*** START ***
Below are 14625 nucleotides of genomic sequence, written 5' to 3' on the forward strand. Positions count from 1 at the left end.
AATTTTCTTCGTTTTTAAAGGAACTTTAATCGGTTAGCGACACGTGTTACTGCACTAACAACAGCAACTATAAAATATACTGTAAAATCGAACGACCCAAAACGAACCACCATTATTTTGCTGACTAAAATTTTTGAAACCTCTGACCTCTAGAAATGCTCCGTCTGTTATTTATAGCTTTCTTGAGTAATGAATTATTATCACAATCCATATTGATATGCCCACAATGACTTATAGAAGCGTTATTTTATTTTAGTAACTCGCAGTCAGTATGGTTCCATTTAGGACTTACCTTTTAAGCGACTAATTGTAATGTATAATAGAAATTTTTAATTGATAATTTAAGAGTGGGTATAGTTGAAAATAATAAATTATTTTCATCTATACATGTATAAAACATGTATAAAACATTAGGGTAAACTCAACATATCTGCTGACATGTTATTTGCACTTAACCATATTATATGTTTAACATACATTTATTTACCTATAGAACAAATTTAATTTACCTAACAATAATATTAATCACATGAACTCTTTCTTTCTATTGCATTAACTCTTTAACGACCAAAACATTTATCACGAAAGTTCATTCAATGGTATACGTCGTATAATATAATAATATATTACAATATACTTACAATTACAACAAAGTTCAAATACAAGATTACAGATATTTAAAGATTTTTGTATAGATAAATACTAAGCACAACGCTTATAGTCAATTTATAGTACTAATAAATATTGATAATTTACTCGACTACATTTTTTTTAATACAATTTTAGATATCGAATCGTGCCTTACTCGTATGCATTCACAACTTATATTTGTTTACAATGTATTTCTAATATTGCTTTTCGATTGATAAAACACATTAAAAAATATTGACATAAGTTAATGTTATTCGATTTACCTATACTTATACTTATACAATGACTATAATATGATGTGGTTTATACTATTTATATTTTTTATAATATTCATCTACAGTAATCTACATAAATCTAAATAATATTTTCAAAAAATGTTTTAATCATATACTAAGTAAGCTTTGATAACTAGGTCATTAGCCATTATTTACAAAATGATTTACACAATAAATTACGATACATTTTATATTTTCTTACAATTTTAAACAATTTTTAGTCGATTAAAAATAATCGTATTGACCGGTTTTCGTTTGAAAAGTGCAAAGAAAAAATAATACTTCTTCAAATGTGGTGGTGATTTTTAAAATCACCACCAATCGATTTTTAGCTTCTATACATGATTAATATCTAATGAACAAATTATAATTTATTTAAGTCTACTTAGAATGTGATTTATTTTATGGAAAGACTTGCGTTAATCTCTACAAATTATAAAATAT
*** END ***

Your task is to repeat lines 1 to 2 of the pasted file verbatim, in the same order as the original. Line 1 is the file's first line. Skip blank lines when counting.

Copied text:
Below are 14625 nucleotides of genomic sequence, written 5' to 3' on the forward strand. Positions count from 1 at the left end.
AATTTTCTTCGTTTTTAAAGGAACTTTAATCGGTTAGCGACACGTGTTACTGCACTAACAACAGCAACTATAAAATATACTGTAAAATCGAACGACCCAAAACGAACCACCATTATTTTGCTGACTAAAATTTTTGAAACCTCTGACCTCTAGAAATGCTCCGTCTGTTATTTATAGCTTTCTTGAGTAATGAATTATTATCACAATCCATATTGATATGCCCACAATGACTTATAGAAGCGTTATTTTATTTTAGTAACTCGCAGTCAGTATGGTTCCATTTAGGACTTACCTTTTAAGCGACTAATTGTAATGTATAATAGAAATTTTTAATTGATAATTTAAGAGTGGGTATAGTTGAAAATAATAAATTATTTTCATCTATACATGTATAAAACATGTATAAAACATTAGGGTAAACTCAACATATCTGCTGACATGTTATTTGCACTTAACCATATTATATGTTTAACATACATTTATTTACCTATAGAACAAATTTAATTTACCTAACAATAATATTAATCACATGAACTCTTTCTTTCTATTGCATTAACTCTTTAACGACCAAAACATTTATCACGAAAGTTCATTCAATGGTATACGTCGTATAATATAATAATATATTACAATATACTTACAATTACAACAAAGTTCAAATACAAGATTACAGATATTTAAAGATTTTTGTATAGATAAATACTAAGCACAACGCTTATAGTCAATTTATAGTACTAATAAATATTGATAATTTACTCGACTACATTTTTTTTAATACAATTTTAGATATCGAATCGTGCCTTACTCGTATGCATTCACAACTTATATTTGTTTACAATGTATTTCTAATATTGCTTTTCGATTGATAAAACACATTAAAAAATATTGACATAAGTTAATGTTATTCGATTTACCTATACTTATACTTATACAATGACTATAATATGATGTGGTTTATACTATTTATATTTTTTATAATATTCATCTACAGTAATCTACATAAATCTAAATAATATTTTCAAAAAATGTTTTAATCATATACTAAGTAAGCTTTGATAACTAGGTCATTAGCCATTATTTACAAAATGATTTACACAATAAATTACGATACATTTTATATTTTCTTACAATTTTAAACAATTTTTAGTCGATTAAAAATAATCGTATTGACCGGTTTTCGTTTGAAAAGTGCAAAGAAAAAATAATACTTCTTCAAATGTGGTGGTGATTTTTAAAATCACCACCAATCGATTTTTAGCTTCTATACATGATTAATATCTAATGAACAAATTATAATTTATTTAAGTCTACTTAGAATGTGATTTATTTTATGGAAAGACTTGCGTTAATCTCTACAAATTATAAAATAT